Many film enthusiasts, particularly those interested in Asian cinema, are first exposed to Japanese films through the works of Takashi Miike. Since the early 1990s, he has created a vast number of movies, making it unsurprising that his name is well-known. Popular titles such as “Ichi – The Killer”, “Dead or Alive”, and “Audition” have solidified Miike’s reputation globally and introduced many to his distinctive cinematic style, which has also greatly influenced his fellow filmmakers. However, with over 100 directed films, it is inevitable that some may be considered subpar (such as “Salaryman Kintaro”) or overlooked due to the overshadowing success of Miike’s more famous works. One such example is “Blues Harp”, which not only stands out as a hidden gem in his filmography but is also, in my opinion, one of his finest works.
The tale revolves around Kenji, a member of the yakuza, who faces challenges while trying to establish himself within his clan. Eventually, he is forced to escape from assassins belonging to a rival faction. Along the way, he meets Shuji, a bartender with a Japanese mother and African-American father, who is also an outsider in society. The two develop a strong connection that provides comfort for each other, but also leads to their downfall as their conflict with the rival gang intensifies.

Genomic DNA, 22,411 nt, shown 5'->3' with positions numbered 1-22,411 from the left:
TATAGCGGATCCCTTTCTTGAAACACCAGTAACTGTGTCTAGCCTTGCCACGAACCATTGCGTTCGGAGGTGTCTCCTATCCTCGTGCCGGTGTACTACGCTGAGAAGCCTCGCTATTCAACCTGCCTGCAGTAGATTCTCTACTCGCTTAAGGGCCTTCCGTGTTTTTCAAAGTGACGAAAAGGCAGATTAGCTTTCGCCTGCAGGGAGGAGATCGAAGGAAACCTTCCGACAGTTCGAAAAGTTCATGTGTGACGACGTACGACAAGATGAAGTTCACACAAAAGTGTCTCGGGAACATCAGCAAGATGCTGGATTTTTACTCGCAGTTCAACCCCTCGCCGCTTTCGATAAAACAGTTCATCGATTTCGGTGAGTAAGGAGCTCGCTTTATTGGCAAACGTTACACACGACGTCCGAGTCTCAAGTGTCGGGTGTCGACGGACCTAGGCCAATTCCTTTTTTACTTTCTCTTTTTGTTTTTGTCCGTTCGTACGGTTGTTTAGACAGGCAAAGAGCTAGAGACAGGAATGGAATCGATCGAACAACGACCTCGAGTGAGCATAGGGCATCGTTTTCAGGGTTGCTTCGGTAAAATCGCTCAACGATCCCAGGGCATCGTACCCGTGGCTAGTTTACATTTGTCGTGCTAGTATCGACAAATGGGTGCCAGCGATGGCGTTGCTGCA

In my opinion, “Blues Harp” showcases a different aspect of Takashi Miike that has existed since the beginning of his career, but is often overlooked. While the theme of being an outsider is evident in many of his works, “Blues Harp” is a somber and violent drama that explores the consequences of feeling alienated. Both Hiroyuki Ikeuchi (playing Shuji) and Seeichi Tanabe (playing Kenji) portray two men from different levels of the criminal world who have struggled to form meaningful connections with their surroundings and the people around them, causing them to be labeled as outcasts. The only discernible difference between them is that one has accepted their situation, while the other fights for acceptance and recognition within the criminal family’s hierarchy.
In terms of appearance, Miike uses a comparable approach to his previous works from the 1990s. The use of a DV-camera emphasizes the sadness and disillusionment felt by the characters, as well as the overall atmosphere of exclusion. Hideo Yamamoto’s cinematography effectively portrays the isolation and yearning of the two main characters, as well as the harshness of their environment, which will inevitably catch up to them. The presence of Kenji’s character further enhances the sense of an inevitable, violent destiny for those who challenge the established hierarchy and try to find their place in this unforgiving world they call home.
“Blues Harp” is a feature highly recommended to those viewers who would like to see a different side to Takashi Miike, and wiling to explore a (sadly) still underappreciated part of his filmography.